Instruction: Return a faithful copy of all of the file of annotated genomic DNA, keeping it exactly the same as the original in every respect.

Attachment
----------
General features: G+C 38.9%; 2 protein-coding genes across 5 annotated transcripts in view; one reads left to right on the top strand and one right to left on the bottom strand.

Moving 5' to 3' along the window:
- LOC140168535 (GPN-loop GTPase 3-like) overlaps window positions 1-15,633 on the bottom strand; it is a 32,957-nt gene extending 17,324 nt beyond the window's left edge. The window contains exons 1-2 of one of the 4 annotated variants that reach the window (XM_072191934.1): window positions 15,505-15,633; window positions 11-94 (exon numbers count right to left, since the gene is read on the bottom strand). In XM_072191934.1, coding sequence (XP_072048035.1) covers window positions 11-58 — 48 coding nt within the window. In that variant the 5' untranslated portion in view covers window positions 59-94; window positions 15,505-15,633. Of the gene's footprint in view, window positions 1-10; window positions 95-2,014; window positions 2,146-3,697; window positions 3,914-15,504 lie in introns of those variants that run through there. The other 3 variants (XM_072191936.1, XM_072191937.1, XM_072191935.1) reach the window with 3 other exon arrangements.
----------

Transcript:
General features: G+C 38.9%; 2 protein-coding genes across 5 annotated transcripts in view; one reads left to right on the top strand and one right to left on the bottom strand.

Moving 5' to 3' along the window:
- LOC140168535 (GPN-loop GTPase 3-like) overlaps window positions 1-15,633 on the bottom strand; it is a 32,957-nt gene extending 17,324 nt beyond the window's left edge. The window contains exons 1-2 of one of the 4 annotated variants that reach the window (XM_072191934.1): window positions 15,505-15,633; window positions 11-94 (exon numbers count right to left, since the gene is read on the bottom strand). In XM_072191934.1, coding sequence (XP_072048035.1) covers window positions 11-58 — 48 coding nt within the window. In that variant the 5' untranslated portion in view covers window positions 59-94; window positions 15,505-15,633. Of the gene's footprint in view, window positions 1-10; window positions 95-2,014; window positions 2,146-3,697; window positions 3,914-15,504 lie in introns of those variants that run through there. The other 3 variants (XM_072191936.1, XM_072191937.1, XM_072191935.1) reach the window with 3 other exon arrangements.